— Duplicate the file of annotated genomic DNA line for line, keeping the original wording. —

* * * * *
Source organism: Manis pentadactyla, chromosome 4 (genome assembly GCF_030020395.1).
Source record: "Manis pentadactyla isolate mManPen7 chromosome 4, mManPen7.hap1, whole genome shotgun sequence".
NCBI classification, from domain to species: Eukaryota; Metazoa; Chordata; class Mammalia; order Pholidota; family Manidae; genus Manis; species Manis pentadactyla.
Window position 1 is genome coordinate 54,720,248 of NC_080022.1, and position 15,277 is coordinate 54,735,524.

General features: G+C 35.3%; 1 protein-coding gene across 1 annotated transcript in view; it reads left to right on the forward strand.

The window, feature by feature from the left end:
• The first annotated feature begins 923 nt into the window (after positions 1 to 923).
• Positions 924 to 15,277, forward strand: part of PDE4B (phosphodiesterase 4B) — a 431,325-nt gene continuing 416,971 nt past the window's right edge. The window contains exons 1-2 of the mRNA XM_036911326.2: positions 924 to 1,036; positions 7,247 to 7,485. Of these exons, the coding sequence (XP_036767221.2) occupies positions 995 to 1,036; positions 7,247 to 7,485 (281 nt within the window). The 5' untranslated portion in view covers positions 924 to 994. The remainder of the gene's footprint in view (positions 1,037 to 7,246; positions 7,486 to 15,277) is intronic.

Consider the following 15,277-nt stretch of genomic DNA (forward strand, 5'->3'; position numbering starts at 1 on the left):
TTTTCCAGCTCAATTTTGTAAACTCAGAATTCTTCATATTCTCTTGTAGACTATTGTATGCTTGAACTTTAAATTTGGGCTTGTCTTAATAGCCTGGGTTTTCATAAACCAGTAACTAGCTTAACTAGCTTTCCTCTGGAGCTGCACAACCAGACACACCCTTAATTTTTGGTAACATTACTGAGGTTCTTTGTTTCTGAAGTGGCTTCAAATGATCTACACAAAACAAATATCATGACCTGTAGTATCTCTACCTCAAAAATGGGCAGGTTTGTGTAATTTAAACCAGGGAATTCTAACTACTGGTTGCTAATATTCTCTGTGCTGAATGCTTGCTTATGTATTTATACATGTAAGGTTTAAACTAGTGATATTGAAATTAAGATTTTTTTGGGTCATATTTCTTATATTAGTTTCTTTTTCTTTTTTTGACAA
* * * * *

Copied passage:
Source organism: Manis pentadactyla, chromosome 4 (genome assembly GCF_030020395.1).
Source record: "Manis pentadactyla isolate mManPen7 chromosome 4, mManPen7.hap1, whole genome shotgun sequence".
NCBI classification, from domain to species: Eukaryota; Metazoa; Chordata; class Mammalia; order Pholidota; family Manidae; genus Manis; species Manis pentadactyla.
Window position 1 is genome coordinate 54,720,248 of NC_080022.1, and position 15,277 is coordinate 54,735,524.

General features: G+C 35.3%; 1 protein-coding gene across 1 annotated transcript in view; it reads left to right on the forward strand.

The window, feature by feature from the left end:
• The first annotated feature begins 923 nt into the window (after positions 1 to 923).
• Positions 924 to 15,277, forward strand: part of PDE4B (phosphodiesterase 4B) — a 431,325-nt gene continuing 416,971 nt past the window's right edge. The window contains exons 1-2 of the mRNA XM_036911326.2: positions 924 to 1,036; positions 7,247 to 7,485. Of these exons, the coding sequence (XP_036767221.2) occupies positions 995 to 1,036; positions 7,247 to 7,485 (281 nt within the window). The 5' untranslated portion in view covers positions 924 to 994. The remainder of the gene's footprint in view (positions 1,037 to 7,246; positions 7,486 to 15,277) is intronic.

Consider the following 15,277-nt stretch of genomic DNA (forward strand, 5'->3'; position numbering starts at 1 on the left):
TTTTCCAGCTCAATTTTGTAAACTCAGAATTCTTCATATTCTCTTGTAGACTATTGTATGCTTGAACTTTAAATTTGGGCTTGTCTTAATAGCCTGGGTTTTCATAAACCAGTAACTAGCTTAACTAGCTTTCCTCTGGAGCTGCACAACCAGACACACCCTTAATTTTTGGTAACATTACTGAGGTTCTTTGTTTCTGAAGTGGCTTCAAATGATCTACACAAAACAAATATCATGACCTGTAGTATCTCTACCTCAAAAATGGGCAGGTTTGTGTAATTTAAACCAGGGAATTCTAACTACTGGTTGCTAATATTCTCTGTGCTGAATGCTTGCTTATGTATTTATACATGTAAGGTTTAAACTAGTGATATTGAAATTAAGATTTTTTTGGGTCATATTTCTTATATTAGTTTCTTTTTCTTTTTTTGACAA